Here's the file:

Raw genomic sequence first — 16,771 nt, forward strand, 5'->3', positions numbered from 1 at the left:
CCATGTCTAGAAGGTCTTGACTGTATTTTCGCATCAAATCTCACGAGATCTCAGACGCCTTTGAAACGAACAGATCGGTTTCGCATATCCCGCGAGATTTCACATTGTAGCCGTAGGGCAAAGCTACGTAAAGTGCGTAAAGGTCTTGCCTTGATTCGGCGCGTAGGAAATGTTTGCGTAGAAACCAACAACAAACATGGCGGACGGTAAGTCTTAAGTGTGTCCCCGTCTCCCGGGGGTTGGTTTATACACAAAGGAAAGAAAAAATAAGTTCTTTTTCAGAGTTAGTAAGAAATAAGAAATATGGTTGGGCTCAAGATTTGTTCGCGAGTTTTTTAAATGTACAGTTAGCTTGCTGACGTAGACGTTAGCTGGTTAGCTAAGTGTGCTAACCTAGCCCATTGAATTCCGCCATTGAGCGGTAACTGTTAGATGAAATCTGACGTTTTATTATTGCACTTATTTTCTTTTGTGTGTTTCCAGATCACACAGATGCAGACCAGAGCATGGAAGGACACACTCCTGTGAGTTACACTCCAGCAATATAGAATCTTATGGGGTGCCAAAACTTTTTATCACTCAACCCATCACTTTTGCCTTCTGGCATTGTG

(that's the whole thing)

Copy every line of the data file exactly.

Raw genomic sequence first — 16,771 nt, forward strand, 5'->3', positions numbered from 1 at the left:
CCATGTCTAGAAGGTCTTGACTGTATTTTCGCATCAAATCTCACGAGATCTCAGACGCCTTTGAAACGAACAGATCGGTTTCGCATATCCCGCGAGATTTCACATTGTAGCCGTAGGGCAAAGCTACGTAAAGTGCGTAAAGGTCTTGCCTTGATTCGGCGCGTAGGAAATGTTTGCGTAGAAACCAACAACAAACATGGCGGACGGTAAGTCTTAAGTGTGTCCCCGTCTCCCGGGGGTTGGTTTATACACAAAGGAAAGAAAAAATAAGTTCTTTTTCAGAGTTAGTAAGAAATAAGAAATATGGTTGGGCTCAAGATTTGTTCGCGAGTTTTTTAAATGTACAGTTAGCTTGCTGACGTAGACGTTAGCTGGTTAGCTAAGTGTGCTAACCTAGCCCATTGAATTCCGCCATTGAGCGGTAACTGTTAGATGAAATCTGACGTTTTATTATTGCACTTATTTTCTTTTGTGTGTTTCCAGATCACACAGATGCAGACCAGAGCATGGAAGGACACACTCCTGTGAGTTACACTCCAGCAATATAGAATCTTATGGGGTGCCAAAACTTTTTATCACTCAACCCATCACTTTTGCCTTCTGGCATTGTG